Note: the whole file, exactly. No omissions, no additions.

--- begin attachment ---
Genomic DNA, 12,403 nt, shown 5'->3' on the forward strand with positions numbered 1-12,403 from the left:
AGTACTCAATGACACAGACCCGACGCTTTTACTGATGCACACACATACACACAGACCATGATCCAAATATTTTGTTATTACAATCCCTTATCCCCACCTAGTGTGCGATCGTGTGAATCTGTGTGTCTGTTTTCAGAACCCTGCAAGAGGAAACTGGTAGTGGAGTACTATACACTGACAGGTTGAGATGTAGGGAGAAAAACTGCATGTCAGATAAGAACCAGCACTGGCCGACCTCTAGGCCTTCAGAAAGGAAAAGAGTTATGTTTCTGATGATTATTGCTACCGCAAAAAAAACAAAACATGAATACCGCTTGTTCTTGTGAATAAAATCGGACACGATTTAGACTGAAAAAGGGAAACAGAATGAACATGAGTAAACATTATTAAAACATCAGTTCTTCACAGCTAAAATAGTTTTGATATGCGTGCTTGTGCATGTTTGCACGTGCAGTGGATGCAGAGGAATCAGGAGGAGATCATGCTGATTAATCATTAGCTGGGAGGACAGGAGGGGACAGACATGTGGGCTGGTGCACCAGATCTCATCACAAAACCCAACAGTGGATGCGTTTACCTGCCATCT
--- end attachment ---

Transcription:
Genomic DNA, 12,403 nt, shown 5'->3' on the forward strand with positions numbered 1-12,403 from the left:
AGTACTCAATGACACAGACCCGACGCTTTTACTGATGCACACACATACACACAGACCATGATCCAAATATTTTGTTATTACAATCCCTTATCCCCACCTAGTGTGCGATCGTGTGAATCTGTGTGTCTGTTTTCAGAACCCTGCAAGAGGAAACTGGTAGTGGAGTACTATACACTGACAGGTTGAGATGTAGGGAGAAAAACTGCATGTCAGATAAGAACCAGCACTGGCCGACCTCTAGGCCTTCAGAAAGGAAAAGAGTTATGTTTCTGATGATTATTGCTACCGCAAAAAAAACAAAACATGAATACCGCTTGTTCTTGTGAATAAAATCGGACACGATTTAGACTGAAAAAGGGAAACAGAATGAACATGAGTAAACATTATTAAAACATCAGTTCTTCACAGCTAAAATAGTTTTGATATGCGTGCTTGTGCATGTTTGCACGTGCAGTGGATGCAGAGGAATCAGGAGGAGATCATGCTGATTAATCATTAGCTGGGAGGACAGGAGGGGACAGACATGTGGGCTGGTGCACCAGATCTCATCACAAAACCCAACAGTGGATGCGTTTACCTGCCATCT